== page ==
What were the other recommendations?
QR should develop a five-year rolling monthly forecast of demand and supply for train crew, a shake-up of managers’ roles and discuss rules around working time, meal breaks and rostering processes with unions.
QR should maintain a surplus of train crew to make sure operations can be conducted without the systemic reliance on overtime and tutors and inspectors having to take on operational roles.
Recruitment should be opened externally and to people with no experience, with an ongoing recruitment.
Training should also be sped up to nine months or less, with the curriculum overhauled.
Staff should be encouraged to proactively escalate potential issues to senior management, and communication to government overhauled.
The ratio of supervisors to train crew should also be increased significantly to improve the relationship and information flow between management and train crew.
Reporting to TransLink and the public should also be improved, so people can plan alternative travel arrangements when issues arise, with information to be available in real time at stations, online and through the call centre.
What happens next?
Premier Annastacia Palaszczuk has committed to all 36 recommendations.
This includes establishing a new Citytrain Response Unit, for an initial period of 12 months, to act as a watchdog for QR, ensuring it stays on track.
But do not expect a quick fix as Mr Strachan said it would take two years for some of the 36 recommendations to take effect.
Ms Palaszczuk said it was important to open up QR driver positions to external recruitment as soon as possible.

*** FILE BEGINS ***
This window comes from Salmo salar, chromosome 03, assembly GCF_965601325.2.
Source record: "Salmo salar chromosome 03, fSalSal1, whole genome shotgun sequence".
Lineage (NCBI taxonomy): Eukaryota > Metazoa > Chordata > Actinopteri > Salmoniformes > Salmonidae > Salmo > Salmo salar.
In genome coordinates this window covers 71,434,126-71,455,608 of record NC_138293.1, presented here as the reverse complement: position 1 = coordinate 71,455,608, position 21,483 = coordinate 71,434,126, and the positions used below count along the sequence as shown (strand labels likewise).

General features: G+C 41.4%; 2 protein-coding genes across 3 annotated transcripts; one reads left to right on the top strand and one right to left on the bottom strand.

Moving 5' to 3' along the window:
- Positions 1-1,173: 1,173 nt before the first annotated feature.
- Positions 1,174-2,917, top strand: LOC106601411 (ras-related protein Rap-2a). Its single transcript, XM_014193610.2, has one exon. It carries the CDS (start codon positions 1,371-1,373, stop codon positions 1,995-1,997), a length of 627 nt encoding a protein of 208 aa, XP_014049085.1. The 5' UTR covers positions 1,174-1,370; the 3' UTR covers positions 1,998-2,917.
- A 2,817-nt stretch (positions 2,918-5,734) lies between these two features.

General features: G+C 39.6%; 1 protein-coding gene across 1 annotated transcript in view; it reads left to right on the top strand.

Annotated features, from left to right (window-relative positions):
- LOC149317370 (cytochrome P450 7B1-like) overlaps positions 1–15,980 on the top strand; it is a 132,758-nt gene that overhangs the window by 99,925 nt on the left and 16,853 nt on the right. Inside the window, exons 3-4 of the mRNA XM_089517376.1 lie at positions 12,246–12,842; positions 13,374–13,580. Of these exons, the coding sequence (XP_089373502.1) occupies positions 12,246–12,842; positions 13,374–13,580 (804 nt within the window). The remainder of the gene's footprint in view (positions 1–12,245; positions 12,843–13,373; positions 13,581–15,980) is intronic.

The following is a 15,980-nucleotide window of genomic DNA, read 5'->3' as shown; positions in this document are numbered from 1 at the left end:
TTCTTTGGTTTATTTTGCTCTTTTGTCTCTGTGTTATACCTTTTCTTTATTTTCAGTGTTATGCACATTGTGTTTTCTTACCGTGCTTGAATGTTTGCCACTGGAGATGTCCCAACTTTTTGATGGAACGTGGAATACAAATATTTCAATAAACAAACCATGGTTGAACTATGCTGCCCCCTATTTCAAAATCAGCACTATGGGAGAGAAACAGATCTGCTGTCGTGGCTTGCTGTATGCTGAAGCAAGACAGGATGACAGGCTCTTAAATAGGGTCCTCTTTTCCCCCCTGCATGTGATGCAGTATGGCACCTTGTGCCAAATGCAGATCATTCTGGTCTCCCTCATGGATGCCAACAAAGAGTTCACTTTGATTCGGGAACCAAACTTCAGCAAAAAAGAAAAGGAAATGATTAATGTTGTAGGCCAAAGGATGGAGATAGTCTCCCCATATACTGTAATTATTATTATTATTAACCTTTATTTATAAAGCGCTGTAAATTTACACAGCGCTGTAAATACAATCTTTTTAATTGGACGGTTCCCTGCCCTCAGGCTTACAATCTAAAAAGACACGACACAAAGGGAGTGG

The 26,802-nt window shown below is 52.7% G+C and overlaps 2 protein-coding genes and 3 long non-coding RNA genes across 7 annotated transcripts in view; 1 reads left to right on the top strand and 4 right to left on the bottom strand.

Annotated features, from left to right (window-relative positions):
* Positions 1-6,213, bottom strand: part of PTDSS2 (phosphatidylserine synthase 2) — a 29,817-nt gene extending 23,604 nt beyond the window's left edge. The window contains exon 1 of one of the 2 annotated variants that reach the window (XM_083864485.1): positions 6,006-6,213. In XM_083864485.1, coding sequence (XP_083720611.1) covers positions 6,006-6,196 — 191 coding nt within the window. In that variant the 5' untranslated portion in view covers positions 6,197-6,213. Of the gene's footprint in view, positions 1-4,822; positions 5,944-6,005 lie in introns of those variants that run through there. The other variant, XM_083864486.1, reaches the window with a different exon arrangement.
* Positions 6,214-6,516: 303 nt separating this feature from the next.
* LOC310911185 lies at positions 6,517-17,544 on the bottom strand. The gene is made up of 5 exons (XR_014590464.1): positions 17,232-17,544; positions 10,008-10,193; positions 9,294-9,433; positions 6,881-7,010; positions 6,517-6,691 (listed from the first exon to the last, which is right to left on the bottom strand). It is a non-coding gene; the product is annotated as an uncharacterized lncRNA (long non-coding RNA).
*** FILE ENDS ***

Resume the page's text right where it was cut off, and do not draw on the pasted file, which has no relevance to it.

“It should take around nine months to train a driver, especially if we look at the learning of the driving on sectors of the railway network,” she said.
QR expects it will have sufficient train crew to deliver the full timetabled services by late 2018, assuming 10 per cent overtime, or mid to late 2019, assuming no overtime.
The report states: “It is the Commission’s view that Queensland Rail has made limited progress in this regard since October 2016.”
Until there is enough crew to deliver the full timetable, QR will continue to operate with reduced services and high levels of overtime, the report reads.
Ms Palaszczuk has also pledged her government would work with the union.
Mr Strachan will meet shortlisted candidates for the position for chief executive officer on Friday.
QR has also been directed to provide a high-level response plan within 30 days.
Opposition Leader Tim Nicholls has asked for a comprehensive briefing with Mr Strachan on Tuesday.
“Following that, I will outline the LNP’s full response to the issues raised in regards to Queensland Rail,” he said.